Surely by now we’ve outgrown the soul?
Call it the soul, spirit or transcendent human consciousness – the idea that human ‘minds’ exist outside of and separate from the body has been pervasive throughout history. It’s certainly comforting – an assurance that we are special, unique and separate from animals in a clear-cut way. Although traditionally afforded to us by a God, the concepts of ‘soul’ and human exceptionalism that allow this easy view of humanity are carried over virtually unexamined into the more secular principles of humanism.
Unfortunately, science marches on. Although no branch of scientific thought has all the answers, we have known for some time that there is no theoretical need to look outside of the human body for a explanation of the many and varied phenomena that we collectively refer to as ‘consciousness’.
Much like the security blanket of a small child, our ideas about ‘souls’ and ‘minds’ are old, worn and fraying at the edges. It’s become clear we’ve outgrown them, but we’re having a hard time saying goodbye. Human behaviour is alarmingly complex. So much so that many take exception to the idea that they could be explained by the actions of mere meat. I am often accused of attempting to reduce the ineffable beauty of human experience down to ‘just’ a bunch of chemical reactions.
The ‘just’ here is a real problem. Reductionism in science isn’t about denying complexity, but about looking for the simple rules that underpin it. Unlike the clear-cut (and, dare I say, reductionist) notion of a ‘soul’ for which no more explanation is possible, a scientific approach acknowledges the complexity apparent at every level of brain function and begins the difficult task of understanding it.
As anyone who has ever played the ‘Game of Life’ – Conway’s fascinating exploration of cellular automata – will testify, it is perfectly possible for vast and beautiful complexity to arise from simple rules. The phenomenon of ‘emergence’ is visible at every level in the natural world – the delicate tendrils of growing mould, the artistic branching of trees and neuronal dendrites, the often fickle behaviour of the weather – even the placement of galaxies throughout the universe can all be thought of as the complex, emergent results of simpler interactions. It is a strange cocktail of arrogance and self-abasement that causes us to reject the notion that we, too, might be explicable in this way.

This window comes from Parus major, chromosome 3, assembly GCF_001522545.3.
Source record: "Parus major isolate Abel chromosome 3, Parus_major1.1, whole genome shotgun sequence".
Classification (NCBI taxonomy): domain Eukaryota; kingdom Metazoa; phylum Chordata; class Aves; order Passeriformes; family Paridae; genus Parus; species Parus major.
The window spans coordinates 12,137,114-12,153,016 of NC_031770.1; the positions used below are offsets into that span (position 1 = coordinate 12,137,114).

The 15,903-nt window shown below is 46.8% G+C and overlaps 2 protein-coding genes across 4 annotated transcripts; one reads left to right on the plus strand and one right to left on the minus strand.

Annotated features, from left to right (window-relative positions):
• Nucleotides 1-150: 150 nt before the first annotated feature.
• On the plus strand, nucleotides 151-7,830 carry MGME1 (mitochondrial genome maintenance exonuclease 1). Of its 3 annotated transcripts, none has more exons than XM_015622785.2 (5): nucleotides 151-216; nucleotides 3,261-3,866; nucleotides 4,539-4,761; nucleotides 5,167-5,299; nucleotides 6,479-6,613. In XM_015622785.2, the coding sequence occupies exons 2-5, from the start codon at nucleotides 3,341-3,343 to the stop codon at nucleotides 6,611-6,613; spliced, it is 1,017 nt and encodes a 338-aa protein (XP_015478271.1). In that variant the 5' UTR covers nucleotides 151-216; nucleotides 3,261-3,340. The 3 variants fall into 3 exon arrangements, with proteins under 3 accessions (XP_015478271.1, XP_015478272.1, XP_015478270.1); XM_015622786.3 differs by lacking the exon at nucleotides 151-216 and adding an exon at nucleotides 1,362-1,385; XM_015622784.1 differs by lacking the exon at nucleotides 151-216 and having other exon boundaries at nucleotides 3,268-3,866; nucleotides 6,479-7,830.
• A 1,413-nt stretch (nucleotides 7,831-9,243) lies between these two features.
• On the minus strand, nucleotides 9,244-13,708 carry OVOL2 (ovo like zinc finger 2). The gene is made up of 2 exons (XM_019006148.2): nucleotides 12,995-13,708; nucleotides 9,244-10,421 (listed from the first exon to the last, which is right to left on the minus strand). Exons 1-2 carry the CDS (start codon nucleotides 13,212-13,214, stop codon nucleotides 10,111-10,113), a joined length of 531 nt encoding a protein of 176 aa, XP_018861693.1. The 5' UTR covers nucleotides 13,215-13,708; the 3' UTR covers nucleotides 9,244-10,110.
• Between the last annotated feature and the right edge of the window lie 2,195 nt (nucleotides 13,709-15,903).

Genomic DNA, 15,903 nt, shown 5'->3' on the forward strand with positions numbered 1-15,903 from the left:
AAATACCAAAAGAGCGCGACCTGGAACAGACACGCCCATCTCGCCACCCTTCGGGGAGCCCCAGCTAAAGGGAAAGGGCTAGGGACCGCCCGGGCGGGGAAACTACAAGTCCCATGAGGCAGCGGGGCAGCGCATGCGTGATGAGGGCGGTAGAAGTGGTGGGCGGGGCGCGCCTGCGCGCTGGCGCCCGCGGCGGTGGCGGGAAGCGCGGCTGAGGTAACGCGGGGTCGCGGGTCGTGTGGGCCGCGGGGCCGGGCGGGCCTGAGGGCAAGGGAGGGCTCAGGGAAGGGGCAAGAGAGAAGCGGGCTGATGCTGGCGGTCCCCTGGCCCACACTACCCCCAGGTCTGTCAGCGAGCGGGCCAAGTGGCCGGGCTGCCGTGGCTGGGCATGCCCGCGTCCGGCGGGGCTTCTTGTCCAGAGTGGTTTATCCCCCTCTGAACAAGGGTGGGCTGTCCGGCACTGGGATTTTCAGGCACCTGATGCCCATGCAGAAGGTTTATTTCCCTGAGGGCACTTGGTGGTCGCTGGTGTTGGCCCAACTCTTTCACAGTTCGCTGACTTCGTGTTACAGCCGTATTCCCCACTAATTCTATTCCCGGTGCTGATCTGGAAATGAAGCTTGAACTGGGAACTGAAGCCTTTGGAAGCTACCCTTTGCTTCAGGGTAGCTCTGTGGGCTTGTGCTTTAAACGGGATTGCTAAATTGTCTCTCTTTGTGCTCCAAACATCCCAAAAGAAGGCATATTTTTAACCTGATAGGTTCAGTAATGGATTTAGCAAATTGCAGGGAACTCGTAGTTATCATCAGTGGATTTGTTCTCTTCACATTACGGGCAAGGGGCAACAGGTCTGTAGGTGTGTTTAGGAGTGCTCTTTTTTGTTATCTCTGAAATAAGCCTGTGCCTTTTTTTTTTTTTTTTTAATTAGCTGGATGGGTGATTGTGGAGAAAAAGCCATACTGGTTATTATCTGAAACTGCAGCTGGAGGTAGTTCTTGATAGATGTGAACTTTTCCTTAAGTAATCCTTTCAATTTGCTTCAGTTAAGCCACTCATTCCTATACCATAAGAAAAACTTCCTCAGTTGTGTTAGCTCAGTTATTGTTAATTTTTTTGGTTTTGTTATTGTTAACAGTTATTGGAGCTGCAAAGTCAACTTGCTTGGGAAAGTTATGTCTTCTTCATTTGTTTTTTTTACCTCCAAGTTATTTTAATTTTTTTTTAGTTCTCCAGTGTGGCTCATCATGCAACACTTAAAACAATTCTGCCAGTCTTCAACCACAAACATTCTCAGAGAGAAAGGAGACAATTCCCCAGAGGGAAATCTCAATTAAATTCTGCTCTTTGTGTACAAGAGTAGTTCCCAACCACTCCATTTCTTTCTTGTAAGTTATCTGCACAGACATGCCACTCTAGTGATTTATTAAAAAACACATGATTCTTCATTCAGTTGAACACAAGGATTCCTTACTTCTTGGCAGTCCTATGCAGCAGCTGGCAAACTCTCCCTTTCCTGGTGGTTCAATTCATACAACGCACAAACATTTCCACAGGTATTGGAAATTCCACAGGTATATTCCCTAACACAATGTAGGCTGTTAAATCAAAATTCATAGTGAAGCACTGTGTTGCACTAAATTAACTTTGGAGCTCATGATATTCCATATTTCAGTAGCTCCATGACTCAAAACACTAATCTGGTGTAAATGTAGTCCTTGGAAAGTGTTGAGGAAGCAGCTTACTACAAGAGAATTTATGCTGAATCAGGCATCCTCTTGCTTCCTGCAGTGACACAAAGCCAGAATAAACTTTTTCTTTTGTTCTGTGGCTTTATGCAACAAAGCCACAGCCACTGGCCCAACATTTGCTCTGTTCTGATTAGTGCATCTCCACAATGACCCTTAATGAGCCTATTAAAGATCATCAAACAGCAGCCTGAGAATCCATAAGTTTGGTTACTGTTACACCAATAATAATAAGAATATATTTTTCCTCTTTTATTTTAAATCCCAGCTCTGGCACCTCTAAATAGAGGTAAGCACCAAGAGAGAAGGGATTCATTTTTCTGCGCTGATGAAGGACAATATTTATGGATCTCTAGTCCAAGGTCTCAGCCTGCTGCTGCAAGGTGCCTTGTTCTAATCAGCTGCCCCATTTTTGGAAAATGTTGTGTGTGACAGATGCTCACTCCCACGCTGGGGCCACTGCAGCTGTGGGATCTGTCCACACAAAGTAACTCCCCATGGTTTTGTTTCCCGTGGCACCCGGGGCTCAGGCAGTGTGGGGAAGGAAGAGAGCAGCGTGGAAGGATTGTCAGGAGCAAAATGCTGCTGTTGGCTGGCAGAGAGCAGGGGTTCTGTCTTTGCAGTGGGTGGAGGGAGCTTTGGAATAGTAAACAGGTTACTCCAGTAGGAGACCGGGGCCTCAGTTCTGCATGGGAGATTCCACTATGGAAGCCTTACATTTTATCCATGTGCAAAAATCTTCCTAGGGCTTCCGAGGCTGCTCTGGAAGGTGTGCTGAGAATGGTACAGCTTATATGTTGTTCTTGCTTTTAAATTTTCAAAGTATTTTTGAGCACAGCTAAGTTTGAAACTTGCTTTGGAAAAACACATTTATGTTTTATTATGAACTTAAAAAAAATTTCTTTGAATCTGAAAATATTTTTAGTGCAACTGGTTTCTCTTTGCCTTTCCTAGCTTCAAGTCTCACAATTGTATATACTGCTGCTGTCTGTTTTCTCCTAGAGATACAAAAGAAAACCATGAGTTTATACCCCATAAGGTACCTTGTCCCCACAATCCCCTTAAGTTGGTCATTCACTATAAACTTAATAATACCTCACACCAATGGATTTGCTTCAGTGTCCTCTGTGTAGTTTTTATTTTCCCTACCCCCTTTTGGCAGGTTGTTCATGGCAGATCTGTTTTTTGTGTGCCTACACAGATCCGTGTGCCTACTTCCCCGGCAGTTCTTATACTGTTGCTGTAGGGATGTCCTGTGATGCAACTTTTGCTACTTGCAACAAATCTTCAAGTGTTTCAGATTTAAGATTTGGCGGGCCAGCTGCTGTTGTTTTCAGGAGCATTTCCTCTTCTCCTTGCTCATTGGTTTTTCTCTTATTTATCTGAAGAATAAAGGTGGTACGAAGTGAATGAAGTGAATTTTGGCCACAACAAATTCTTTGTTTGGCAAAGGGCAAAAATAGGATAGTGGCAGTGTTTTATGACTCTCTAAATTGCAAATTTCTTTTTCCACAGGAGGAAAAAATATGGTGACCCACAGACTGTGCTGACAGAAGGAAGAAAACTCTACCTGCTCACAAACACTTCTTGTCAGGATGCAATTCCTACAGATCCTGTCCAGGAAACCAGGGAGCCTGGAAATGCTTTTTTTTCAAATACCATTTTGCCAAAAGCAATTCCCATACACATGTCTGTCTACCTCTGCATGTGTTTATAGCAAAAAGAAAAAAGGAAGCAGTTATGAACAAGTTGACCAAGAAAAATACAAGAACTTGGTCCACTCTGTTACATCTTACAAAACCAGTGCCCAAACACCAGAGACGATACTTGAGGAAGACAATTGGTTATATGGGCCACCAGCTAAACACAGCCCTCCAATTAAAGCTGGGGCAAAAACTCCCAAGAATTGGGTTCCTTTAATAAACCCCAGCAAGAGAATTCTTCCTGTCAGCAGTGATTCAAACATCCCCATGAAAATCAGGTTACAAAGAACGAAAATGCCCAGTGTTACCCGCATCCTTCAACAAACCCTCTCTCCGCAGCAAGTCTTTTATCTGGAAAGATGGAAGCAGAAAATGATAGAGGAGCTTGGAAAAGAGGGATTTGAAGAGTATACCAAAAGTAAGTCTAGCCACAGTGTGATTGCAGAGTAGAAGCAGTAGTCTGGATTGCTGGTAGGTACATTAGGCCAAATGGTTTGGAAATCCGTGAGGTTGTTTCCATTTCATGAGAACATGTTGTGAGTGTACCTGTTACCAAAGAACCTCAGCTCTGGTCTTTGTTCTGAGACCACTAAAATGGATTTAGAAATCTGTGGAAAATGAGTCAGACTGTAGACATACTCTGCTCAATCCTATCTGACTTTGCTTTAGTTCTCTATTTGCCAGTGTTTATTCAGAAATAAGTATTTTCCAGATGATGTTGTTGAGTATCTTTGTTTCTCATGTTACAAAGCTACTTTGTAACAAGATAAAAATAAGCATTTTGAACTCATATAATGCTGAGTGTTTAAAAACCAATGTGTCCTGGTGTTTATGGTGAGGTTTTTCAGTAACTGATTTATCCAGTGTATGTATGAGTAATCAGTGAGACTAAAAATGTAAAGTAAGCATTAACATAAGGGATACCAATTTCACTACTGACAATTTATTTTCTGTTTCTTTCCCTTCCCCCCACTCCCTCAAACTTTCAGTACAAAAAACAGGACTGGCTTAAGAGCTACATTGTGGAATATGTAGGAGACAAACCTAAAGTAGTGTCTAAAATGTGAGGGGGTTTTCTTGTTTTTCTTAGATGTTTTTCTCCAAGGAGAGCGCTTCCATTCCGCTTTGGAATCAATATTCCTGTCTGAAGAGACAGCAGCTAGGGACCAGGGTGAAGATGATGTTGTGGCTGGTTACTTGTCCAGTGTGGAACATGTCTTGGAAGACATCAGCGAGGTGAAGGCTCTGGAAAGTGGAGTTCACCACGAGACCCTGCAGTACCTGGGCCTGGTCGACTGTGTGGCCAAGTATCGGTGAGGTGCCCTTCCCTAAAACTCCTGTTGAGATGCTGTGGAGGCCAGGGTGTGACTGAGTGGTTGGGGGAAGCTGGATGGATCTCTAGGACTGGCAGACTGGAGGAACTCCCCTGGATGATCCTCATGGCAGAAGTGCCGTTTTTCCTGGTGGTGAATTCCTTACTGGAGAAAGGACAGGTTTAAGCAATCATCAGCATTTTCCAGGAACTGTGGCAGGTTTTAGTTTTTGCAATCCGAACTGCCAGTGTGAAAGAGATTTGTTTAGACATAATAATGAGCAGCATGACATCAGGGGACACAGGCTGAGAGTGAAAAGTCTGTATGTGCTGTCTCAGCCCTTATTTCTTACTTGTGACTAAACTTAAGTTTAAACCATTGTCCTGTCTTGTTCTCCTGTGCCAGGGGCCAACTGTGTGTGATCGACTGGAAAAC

Neuroscience certainly hasn’t done itself any favours in this argument. We’ve all read over-hyped and nonsensical reports in national newspapers about scientists discovering the neural location of love or the brain areas responsible for iPhone addiction. Even more accurate stories, exemplified by the recent fantastic work by Professor Mintz’s lab in Tel Aviv, tend to be over-sold: while amazing, replacing one functional loop does not an ‘artificial cerebellum’ make. This kind of ‘neurotrash’ allows eminent fuzzy-dualists like Ray Tallis to bandy around accusations of ‘Neuromania’ with some credibility – which is then used to shore-up the rejection of any and all scientific approaches to the explanation of human consciousness. To do this is to wastefully throw the baby of good science out with the sensationalist bathwater.
Much like a mind-bogglingly complex game of life, the simple rules underpinning neuronal firing and computation – coupled with the staggering number of neurons and connections between them – leave plenty of room for the complex net of neuroses, contradictions and great ideas that make a person a person.
This developing understanding of what we loosely refer to as ‘consciousness’ demands that we face up to the physicality of our existence. The beauty that we once thought must be tied up in a mystical soul is actually something our own bodies create.
Thinking, feeling meat is not so comforting. In accepting our soulless, embodied selves, we will have to face up to genuinely hard questions about what it means to be human, and why that might matter. It won’t necessarily be easy, but it IS necessary. It’s impossible to build a coherent morality or understanding of the world without first ensuring intellectual honesty. This may sound rather pessimistic, but I’m hopeful. Despite the hard philosophical problems a soulless future promises, I think we’re grown-up enough to cope with it.
It’s time to cast aside our childish things and face ourselves as we are, not as we wish we were.
Throughout October and November, The Independent Online is partnering with the Institute of Ideas’ Battle of Ideas festival to present a series of guest blogs from festival speakers on the key questions of our time.
Martha Robinson is a neuroscience PhD student at University College London. She is speaking at the Battle of Ideas session Is there a ghost in the machine? organised in partnership with the Wellcome Trust, which takes place on Sunday 30 October.Tagged in: consciousness, God, humanism, mind, Neuroscience, opinion, philosophy, soul
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